The State Library of Victoria has an extensive collection of over 10,000 plans in print, microfiche and aperture card, but we do not have copies of every Victorian cadastral plan.
Identify your parish: refer to the online township and parish guide. Search for a town in the list of townships proclaimed to discover the name of the relevant township. Alternatively, refer to the online map of Victorian parishes
Find and view plans in the catalogue: Select Maps from the drop-down menu to the right of the search box and enter the terms real property parish, and the name of the parish you wish to find.
Plans in other agencies available online: Significant collections of Victorian parish plans are also available online from PROV as well as closer settlement, land settlement, soldier settlement, county and other miscellaneous working plans.
Collections of parish plans are also available from Landata (click on Central Plan Office Records, then register) and a smaller selection has been made available by the National Library of Australia (NLA).
Georectified parish plans at PROV and NLA
PROV and NLA have launched georectification projects with their collections of parish plans. Georectification uses GPS software to assign geographical coordinates to identifiable features on maps so that historical data can be overlaid with current imagery. These projects call upon the public to rectify the maps by assigning the geographical coordinates or control points.
The Historical Maps & Plans Collection comprises approximately 8000 maps on microfiche, covering the first 60 years of European settlement in Victoria. For many areas, the maps in this collection are the earliest maps available.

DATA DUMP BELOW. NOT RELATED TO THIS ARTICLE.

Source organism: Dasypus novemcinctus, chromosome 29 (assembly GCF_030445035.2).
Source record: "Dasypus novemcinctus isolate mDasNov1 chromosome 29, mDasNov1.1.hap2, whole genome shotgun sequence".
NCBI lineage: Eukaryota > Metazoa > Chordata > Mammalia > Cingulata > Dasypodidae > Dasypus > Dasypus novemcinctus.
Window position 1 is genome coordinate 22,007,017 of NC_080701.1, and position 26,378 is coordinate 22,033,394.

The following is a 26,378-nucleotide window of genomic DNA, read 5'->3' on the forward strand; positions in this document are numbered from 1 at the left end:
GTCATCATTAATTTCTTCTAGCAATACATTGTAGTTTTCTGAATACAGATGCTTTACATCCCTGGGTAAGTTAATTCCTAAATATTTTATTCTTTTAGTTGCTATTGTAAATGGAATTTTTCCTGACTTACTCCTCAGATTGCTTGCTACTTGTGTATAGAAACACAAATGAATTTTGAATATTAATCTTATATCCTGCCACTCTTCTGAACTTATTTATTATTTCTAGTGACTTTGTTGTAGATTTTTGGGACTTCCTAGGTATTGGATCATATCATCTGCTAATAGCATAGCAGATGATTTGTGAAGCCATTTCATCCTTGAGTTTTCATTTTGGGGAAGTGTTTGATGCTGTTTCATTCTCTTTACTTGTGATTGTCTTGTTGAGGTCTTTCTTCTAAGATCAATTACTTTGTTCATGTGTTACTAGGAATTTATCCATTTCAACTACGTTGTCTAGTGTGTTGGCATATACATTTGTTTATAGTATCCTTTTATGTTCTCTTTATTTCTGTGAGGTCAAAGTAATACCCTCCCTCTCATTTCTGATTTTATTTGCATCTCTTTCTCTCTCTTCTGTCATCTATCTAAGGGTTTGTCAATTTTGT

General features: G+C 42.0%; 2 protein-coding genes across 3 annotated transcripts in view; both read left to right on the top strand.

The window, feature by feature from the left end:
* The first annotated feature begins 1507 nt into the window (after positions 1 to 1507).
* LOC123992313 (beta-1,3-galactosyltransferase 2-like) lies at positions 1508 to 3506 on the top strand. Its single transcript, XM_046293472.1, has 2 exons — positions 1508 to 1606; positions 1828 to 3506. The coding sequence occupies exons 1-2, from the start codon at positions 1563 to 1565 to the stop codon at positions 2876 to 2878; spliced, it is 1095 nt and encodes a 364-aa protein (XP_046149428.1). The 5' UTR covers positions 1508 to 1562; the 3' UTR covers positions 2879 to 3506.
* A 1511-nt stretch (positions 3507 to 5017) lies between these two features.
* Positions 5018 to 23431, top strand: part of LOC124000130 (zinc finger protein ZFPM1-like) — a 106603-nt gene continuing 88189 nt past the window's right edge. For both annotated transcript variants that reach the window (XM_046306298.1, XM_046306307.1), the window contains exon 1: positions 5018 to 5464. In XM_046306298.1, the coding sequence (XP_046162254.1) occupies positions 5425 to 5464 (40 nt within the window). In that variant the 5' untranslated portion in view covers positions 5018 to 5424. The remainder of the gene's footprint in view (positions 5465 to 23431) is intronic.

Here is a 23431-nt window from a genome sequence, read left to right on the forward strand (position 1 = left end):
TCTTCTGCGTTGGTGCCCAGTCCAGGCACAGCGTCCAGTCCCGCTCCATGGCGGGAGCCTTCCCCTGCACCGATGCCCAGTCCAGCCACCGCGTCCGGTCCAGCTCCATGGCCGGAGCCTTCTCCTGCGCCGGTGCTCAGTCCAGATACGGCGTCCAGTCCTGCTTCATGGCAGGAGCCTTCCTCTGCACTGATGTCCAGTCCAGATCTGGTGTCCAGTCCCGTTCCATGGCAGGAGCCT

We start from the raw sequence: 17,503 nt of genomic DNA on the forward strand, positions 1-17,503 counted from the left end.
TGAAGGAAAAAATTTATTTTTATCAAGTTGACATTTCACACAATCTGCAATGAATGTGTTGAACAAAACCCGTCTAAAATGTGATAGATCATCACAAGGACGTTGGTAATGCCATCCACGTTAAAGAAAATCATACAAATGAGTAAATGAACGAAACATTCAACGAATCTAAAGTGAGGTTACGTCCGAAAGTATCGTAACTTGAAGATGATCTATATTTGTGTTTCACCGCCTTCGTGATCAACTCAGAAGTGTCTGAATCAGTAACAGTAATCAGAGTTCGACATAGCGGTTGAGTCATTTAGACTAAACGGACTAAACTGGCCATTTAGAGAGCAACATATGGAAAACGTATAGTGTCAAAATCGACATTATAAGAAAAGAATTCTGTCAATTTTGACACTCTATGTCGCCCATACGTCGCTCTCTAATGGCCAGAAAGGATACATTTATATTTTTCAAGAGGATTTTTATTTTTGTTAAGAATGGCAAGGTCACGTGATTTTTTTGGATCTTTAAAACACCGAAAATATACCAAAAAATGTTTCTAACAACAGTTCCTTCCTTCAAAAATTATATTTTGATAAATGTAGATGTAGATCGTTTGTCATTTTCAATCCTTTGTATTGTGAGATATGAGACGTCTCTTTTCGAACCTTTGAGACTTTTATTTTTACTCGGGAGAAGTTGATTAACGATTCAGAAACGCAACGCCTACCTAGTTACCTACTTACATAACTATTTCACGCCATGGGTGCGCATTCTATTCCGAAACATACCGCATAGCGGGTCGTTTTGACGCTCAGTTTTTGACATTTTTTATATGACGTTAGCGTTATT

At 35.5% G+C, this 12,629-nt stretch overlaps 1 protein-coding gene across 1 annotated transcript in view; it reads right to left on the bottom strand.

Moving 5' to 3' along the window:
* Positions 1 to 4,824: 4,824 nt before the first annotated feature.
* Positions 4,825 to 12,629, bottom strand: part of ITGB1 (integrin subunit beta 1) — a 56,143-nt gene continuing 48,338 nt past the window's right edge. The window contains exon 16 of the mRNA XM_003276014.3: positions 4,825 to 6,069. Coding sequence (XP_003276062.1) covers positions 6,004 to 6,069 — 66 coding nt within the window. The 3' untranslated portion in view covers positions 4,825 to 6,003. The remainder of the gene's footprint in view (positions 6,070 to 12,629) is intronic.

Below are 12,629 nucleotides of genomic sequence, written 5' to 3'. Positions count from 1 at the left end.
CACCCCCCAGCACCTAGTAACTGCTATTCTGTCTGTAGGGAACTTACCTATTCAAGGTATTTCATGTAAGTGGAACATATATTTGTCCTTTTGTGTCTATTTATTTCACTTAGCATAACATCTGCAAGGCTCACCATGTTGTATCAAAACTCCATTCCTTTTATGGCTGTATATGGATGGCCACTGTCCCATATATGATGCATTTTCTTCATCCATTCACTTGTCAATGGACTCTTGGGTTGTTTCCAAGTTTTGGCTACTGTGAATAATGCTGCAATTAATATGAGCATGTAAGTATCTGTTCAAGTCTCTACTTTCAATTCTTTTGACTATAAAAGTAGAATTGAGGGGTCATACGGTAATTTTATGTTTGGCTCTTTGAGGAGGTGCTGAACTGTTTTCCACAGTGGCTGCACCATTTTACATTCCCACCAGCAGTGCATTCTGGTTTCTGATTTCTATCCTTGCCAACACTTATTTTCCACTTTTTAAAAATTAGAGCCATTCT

The series includes a wide variety of map types, including parish plans, coastal surveys, pastoral run plans, mining department maps, maps of roads, trainlines, cemeteries or goldfields, geological and topographical surveys, and many others.
While many of the plans relate to the early land subdivision of Victoria into counties, parishes and townships, other information shown on the plans include descriptions of soils, native vegetation, or mineral deposits, the location of buildings, tracks used by early settlers, the location of pastoral runs and early place names.
The Public Record Office of Victoria (PROV) have digitised the original maps and plans from their archive. If you find a record for an historical plan on our catalogue you can use some of the details from our record to search the PROV historical plans.
Topographic maps show the natural and constructed features of an area. They are usually created as part of a series published by government departments. It takes many years, or even decades, for the whole state to be surveyed for each series. The oldest Victorian topographic series we hold is the Victorian Army Survey, which was begun in 1916. Over many years approximately 90 maps were created which document the topography of much (but not all) of the state, at a scale of 1 inch to 1 mile.
Key Victorian topographic map series include:
Topographic maps show both natural and man-made features, such as contours, buildings, rivers, lakes, vegetation, parks, roads, train-lines, shipwrecks, cliffs, lighthouses, piers and more. They are produced at a range of different scales. Large scale maps (those showing smaller areas of land) provide the most detail.
For more information: see our website page on Victorian topographic maps.
Gazetteers are reference books which provide basic information about locations, such as the co-ordinates and population size.
Some Victorian gazetteers
Baillieres Victorian Gazetteer covers 1865, 1870 and 1879
Find Victorian gazetteers in the catalogue using the subject Victoria Gazetteers.
Squatting directories list who held or owned various properties at different times and include information about the location of properties.